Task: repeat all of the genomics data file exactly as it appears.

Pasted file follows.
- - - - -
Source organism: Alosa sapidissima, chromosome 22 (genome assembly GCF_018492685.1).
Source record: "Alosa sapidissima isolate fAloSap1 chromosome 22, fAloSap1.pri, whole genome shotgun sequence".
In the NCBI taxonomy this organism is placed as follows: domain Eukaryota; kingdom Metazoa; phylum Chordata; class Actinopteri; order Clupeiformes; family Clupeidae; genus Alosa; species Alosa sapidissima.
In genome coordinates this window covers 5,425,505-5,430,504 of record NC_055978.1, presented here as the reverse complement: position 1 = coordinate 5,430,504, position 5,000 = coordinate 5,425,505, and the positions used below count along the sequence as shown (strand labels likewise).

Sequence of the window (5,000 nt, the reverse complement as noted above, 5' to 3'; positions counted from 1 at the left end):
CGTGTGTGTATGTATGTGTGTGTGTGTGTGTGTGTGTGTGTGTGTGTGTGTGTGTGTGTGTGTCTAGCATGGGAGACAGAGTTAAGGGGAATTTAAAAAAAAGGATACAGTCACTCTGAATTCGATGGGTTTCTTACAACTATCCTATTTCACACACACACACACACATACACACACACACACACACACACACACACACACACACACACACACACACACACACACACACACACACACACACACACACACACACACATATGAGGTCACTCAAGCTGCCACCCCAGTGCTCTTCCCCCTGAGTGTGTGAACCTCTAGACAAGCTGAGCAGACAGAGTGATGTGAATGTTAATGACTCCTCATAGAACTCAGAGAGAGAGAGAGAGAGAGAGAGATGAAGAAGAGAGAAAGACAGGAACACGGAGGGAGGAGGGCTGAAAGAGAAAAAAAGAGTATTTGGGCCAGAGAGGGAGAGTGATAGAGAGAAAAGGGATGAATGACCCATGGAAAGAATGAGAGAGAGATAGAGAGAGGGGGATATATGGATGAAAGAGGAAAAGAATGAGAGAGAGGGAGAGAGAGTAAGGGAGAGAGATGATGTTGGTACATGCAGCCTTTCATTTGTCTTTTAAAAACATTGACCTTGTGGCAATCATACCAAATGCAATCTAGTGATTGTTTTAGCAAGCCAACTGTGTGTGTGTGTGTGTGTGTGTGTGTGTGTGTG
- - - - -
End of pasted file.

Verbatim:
Source organism: Alosa sapidissima, chromosome 22 (genome assembly GCF_018492685.1).
Source record: "Alosa sapidissima isolate fAloSap1 chromosome 22, fAloSap1.pri, whole genome shotgun sequence".
In the NCBI taxonomy this organism is placed as follows: domain Eukaryota; kingdom Metazoa; phylum Chordata; class Actinopteri; order Clupeiformes; family Clupeidae; genus Alosa; species Alosa sapidissima.
In genome coordinates this window covers 5,425,505-5,430,504 of record NC_055978.1, presented here as the reverse complement: position 1 = coordinate 5,430,504, position 5,000 = coordinate 5,425,505, and the positions used below count along the sequence as shown (strand labels likewise).

Sequence of the window (5,000 nt, the reverse complement as noted above, 5' to 3'; positions counted from 1 at the left end):
CGTGTGTGTATGTATGTGTGTGTGTGTGTGTGTGTGTGTGTGTGTGTGTGTGTGTGTGTGTGTCTAGCATGGGAGACAGAGTTAAGGGGAATTTAAAAAAAAGGATACAGTCACTCTGAATTCGATGGGTTTCTTACAACTATCCTATTTCACACACACACACACACATACACACACACACACACACACACACACACACACACACACACACACACACACACACACACACACACACACACACACACACACACACACATATGAGGTCACTCAAGCTGCCACCCCAGTGCTCTTCCCCCTGAGTGTGTGAACCTCTAGACAAGCTGAGCAGACAGAGTGATGTGAATGTTAATGACTCCTCATAGAACTCAGAGAGAGAGAGAGAGAGAGAGAGATGAAGAAGAGAGAAAGACAGGAACACGGAGGGAGGAGGGCTGAAAGAGAAAAAAAGAGTATTTGGGCCAGAGAGGGAGAGTGATAGAGAGAAAAGGGATGAATGACCCATGGAAAGAATGAGAGAGAGATAGAGAGAGGGGGATATATGGATGAAAGAGGAAAAGAATGAGAGAGAGGGAGAGAGAGTAAGGGAGAGAGATGATGTTGGTACATGCAGCCTTTCATTTGTCTTTTAAAAACATTGACCTTGTGGCAATCATACCAAATGCAATCTAGTGATTGTTTTAGCAAGCCAACTGTGTGTGTGTGTGTGTGTGTGTGTGTGTGTGTG